Jesus knows God can; he’s asking that he will.

At his triumphal entry into Jerusalem, Jesus, in predicting his death, had asked, “Should I pray, ‘Father, save me from this hour’? But this is the very reason I came!” (John 12:27, NLT).Now, in the garden of Gethsemane, Jesus prays that same prayer in order that he might indeed be saved “from this hour” and escape this destiny.

The Father and the Son have not come to a parting of the ways in the garden, but they have come to a parting of the wills. The plan from eternity past to secure a bright eternity future is turning now on the Son’s obedience.

The Son wants to obey but he doesn’t want to go to the cross.

He’s praying to his Father – pleading with his Father three separate times – and he hopes his prayers will be answered.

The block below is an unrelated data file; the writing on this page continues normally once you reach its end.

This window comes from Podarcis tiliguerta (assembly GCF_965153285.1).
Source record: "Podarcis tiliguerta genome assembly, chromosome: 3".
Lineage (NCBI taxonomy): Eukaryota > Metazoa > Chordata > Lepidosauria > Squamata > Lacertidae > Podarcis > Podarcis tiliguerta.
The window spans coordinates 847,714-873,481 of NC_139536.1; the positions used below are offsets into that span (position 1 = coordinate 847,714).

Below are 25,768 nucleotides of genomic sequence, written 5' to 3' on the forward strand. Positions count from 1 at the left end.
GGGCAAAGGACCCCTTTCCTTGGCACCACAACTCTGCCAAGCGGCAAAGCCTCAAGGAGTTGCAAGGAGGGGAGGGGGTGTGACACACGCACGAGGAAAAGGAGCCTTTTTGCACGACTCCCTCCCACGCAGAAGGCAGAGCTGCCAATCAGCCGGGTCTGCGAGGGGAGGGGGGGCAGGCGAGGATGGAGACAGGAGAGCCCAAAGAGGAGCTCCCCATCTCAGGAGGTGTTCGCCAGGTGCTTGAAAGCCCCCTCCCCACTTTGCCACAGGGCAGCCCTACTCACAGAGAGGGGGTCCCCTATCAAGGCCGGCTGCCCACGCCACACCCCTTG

According to the Son’s will, that he may not have to suffer and die.


On this little word pivots the world’s salvation.

“…yet not as I will, but as Thou wilt.” (Matthew 26:39, NASB, emphasis added).

In the end, Jesus surrenders his will to the Father’s, though he knows what it will mean – for both of them. When he was asked to teach his disciples to pray, Jesus said: “Thy kingdom come, Thy will be done, on earth as it is in heaven.” (Matthew 6: 10, KJV, emphasis added).

God’s will, Jesus knew, was what mattered more than anything else. It is a truth we must learn – and, at times, relearn. Paul reminds us that Jesus, in giving up his heavenly glory and privileges and coming to this earth, “humbled himself in obedience to God” (Philippians 2: 8, NLT).